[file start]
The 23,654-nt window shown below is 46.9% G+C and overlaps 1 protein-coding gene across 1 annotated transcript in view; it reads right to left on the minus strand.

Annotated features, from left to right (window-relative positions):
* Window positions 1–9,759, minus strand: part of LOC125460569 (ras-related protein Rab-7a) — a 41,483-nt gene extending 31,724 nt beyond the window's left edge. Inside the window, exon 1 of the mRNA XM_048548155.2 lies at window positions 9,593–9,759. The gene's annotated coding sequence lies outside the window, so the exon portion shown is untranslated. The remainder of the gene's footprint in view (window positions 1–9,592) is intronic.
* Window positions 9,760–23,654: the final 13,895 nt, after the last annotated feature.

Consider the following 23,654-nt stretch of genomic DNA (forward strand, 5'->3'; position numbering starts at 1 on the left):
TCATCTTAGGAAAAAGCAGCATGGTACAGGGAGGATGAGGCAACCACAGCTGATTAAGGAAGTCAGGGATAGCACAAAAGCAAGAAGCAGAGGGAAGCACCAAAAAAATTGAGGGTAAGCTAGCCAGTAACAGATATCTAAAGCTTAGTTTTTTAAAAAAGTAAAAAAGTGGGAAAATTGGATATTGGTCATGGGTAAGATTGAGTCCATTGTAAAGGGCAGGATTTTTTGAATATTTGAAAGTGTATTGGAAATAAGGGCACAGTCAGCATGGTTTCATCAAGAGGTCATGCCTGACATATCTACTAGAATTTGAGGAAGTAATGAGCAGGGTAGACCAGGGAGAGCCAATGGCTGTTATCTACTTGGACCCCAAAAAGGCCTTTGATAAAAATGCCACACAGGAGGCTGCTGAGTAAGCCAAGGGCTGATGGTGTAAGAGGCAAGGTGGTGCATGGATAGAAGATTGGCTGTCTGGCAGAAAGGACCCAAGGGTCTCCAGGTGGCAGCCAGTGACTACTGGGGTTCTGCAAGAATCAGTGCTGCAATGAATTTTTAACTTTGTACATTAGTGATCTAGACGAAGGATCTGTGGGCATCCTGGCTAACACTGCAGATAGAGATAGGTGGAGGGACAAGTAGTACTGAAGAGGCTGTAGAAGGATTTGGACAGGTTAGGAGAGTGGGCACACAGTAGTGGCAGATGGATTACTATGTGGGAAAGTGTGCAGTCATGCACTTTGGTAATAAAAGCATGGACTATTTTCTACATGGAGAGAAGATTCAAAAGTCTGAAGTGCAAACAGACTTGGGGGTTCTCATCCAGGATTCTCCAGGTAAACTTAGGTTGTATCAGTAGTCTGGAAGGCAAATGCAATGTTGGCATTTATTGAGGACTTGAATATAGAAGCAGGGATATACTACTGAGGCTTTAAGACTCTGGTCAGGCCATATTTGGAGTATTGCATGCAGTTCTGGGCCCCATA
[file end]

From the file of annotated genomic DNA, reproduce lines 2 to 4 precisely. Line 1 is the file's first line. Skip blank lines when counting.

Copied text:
Annotated features, from left to right (window-relative positions):
* Window positions 1–9,759, minus strand: part of LOC125460569 (ras-related protein Rab-7a) — a 41,483-nt gene extending 31,724 nt beyond the window's left edge. Inside the window, exon 1 of the mRNA XM_048548155.2 lies at window positions 9,593–9,759. The gene's annotated coding sequence lies outside the window, so the exon portion shown is untranslated. The remainder of the gene's footprint in view (window positions 1–9,592) is intronic.
* Window positions 9,760–23,654: the final 13,895 nt, after the last annotated feature.